(In"te*grate) v. t. [imp. & p. p. Integrated ; p. pr. & vb. n. Integrating ] [L. integratus, p.
p. of integrare to make whole, renew: cf. F. intégrer. See Integer, Entire.]
1. To form into one whole; to make entire; to complete; to renew; to restore; to perfect. "That conquest
rounded and integrated the glorious empire." De Quincey.
Two distinct substances, the soul and body, go to compound and integrate the man.South.
2. To indicate the whole of; to give the sum or total of; as, an integrating anemometer, one that indicates
or registers the entire action of the wind in a given time.
3. (Math.) To subject to the operation of integration; to find the integral of.
(In`te*gra"tion) n. [L. integratio a renewing, restoring: cf. F. intégration.]
1. The act or process of making whole or entire.
2. (Math.) The operation of finding the primitive function which has a given function for its differential
coefficient. See Integral.
The symbol of integration is &integral2l (standing for the Latin summa sum), and the integral is also
regarded as the limiting value of the sum of great numbers of differentials, when the magnitude of the
differentials decreases, and their number increases indefinitely. See Limit, n. When the summation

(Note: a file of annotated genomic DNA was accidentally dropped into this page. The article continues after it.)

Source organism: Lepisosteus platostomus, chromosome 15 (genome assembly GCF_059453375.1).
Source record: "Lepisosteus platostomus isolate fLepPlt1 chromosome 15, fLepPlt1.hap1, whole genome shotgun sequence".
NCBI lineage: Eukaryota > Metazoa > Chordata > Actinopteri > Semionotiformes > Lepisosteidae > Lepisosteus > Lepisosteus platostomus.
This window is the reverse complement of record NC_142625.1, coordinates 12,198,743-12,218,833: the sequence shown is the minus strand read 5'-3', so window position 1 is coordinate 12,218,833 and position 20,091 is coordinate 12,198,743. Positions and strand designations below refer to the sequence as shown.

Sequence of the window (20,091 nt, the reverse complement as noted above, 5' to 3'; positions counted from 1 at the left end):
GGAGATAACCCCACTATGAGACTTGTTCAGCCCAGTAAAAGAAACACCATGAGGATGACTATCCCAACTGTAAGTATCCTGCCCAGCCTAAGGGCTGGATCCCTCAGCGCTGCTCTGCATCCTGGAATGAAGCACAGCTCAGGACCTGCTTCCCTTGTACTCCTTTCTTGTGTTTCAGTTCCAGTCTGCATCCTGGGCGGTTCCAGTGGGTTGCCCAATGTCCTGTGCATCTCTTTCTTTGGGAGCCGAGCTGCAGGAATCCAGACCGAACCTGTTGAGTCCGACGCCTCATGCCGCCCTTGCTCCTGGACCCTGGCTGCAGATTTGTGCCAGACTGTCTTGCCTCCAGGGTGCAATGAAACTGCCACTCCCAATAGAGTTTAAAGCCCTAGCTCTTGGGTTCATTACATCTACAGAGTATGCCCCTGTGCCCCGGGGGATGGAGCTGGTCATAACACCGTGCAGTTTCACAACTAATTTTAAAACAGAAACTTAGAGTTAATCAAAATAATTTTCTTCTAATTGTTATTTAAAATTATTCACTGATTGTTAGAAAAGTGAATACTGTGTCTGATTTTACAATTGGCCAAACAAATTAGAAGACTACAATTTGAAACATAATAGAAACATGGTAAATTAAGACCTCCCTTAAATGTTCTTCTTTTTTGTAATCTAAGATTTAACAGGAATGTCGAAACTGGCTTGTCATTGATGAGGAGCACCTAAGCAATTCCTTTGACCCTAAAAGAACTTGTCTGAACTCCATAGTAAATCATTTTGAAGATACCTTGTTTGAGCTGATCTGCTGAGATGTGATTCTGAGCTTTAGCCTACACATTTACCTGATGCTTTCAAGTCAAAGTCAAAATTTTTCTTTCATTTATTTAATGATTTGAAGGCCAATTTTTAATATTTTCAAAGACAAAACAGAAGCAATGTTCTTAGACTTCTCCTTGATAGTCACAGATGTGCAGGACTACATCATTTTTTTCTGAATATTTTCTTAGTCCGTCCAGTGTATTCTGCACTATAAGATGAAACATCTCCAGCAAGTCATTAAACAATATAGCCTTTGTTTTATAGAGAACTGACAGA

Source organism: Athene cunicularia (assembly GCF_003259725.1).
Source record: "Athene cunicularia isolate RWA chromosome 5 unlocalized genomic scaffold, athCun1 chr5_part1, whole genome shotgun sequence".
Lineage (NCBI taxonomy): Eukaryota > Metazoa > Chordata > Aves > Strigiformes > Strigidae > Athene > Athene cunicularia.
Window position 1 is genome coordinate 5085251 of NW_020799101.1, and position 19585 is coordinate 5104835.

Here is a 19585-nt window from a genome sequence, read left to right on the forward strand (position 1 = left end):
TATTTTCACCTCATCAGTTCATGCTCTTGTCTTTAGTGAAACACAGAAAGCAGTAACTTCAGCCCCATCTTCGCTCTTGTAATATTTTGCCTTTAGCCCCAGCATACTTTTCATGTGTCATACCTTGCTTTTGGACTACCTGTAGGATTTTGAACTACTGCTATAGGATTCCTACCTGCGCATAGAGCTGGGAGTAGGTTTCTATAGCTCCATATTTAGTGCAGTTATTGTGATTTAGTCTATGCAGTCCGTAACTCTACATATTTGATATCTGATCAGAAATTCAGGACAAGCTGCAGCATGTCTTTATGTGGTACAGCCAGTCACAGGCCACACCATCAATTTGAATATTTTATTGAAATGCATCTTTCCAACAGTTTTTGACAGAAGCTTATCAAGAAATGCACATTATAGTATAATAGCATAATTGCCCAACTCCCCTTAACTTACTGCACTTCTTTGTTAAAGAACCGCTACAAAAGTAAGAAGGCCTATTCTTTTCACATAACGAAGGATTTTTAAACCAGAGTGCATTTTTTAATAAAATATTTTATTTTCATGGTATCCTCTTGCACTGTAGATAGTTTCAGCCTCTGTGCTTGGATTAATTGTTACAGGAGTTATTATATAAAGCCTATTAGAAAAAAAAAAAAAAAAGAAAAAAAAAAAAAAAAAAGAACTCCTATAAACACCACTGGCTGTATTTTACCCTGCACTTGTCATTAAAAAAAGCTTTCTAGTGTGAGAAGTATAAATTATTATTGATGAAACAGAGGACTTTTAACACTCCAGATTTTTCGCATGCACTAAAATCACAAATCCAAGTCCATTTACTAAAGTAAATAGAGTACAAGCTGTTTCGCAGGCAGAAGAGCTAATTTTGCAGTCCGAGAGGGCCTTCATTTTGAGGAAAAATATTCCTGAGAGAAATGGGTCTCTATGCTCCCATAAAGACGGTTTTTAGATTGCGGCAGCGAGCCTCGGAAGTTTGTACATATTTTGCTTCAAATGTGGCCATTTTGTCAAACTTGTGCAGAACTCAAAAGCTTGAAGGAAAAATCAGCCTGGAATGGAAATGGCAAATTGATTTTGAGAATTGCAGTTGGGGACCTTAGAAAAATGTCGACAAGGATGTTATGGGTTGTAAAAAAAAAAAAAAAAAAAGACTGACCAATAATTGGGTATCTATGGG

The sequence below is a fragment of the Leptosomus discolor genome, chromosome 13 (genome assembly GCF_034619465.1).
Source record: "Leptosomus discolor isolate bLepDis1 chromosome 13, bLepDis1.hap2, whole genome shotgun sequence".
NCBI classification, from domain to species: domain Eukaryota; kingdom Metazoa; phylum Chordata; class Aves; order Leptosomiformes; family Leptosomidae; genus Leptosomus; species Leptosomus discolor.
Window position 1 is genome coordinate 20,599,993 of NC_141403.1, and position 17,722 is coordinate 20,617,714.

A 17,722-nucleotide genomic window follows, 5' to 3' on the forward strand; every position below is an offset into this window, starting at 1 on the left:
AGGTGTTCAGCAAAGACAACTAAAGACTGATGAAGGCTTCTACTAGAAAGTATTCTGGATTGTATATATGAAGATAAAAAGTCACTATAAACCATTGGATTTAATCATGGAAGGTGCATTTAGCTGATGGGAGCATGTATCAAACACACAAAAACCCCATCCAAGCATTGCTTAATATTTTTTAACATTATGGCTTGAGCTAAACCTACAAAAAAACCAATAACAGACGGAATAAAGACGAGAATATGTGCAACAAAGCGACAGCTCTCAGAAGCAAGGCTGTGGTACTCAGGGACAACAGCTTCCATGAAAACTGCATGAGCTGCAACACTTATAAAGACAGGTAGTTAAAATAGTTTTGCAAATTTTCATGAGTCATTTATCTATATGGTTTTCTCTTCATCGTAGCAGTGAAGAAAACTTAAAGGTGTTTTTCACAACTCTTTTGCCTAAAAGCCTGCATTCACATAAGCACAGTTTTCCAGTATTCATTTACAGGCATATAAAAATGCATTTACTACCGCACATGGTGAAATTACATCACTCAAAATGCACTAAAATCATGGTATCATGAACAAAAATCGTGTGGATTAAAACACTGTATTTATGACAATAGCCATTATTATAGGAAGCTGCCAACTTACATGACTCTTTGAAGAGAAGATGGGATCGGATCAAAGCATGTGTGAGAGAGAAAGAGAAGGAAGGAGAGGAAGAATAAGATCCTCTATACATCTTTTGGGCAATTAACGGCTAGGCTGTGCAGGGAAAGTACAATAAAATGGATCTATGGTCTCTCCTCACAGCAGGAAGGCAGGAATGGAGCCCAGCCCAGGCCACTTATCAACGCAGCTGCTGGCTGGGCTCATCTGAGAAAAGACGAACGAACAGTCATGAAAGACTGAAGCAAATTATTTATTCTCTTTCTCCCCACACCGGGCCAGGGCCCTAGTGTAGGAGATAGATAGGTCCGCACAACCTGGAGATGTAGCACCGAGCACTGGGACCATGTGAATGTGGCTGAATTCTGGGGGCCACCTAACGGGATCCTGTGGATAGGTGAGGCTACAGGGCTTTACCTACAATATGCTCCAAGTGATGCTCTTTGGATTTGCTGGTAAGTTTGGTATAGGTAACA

is made between specified values of the variable, the result is a definite integral, and those values of
the variable are the limits of the integral. When the summation is made successively for two or more
variables, the result is a multiple integral.
3. In the theory of evolution: The process by which the manifold is compacted into the relatively simple
and permanent. It is supposed to alternate with differentiation as an agent in development.
(In"te*gra`tor) n. (Math. & Mech.) That which integrates; esp., an instrument by means of
which the area of a figure can be measured directly, or its moment of inertia, or statical moment, etc., be
(In*teg"ri*ty) n. [L. integritas: cf. F. intégrité. See Integer, and cf. Entirety.]
1. The state or quality of being entire or complete; wholeness; entireness; unbroken state; as, the integrity
of an empire or territory. Sir T. More.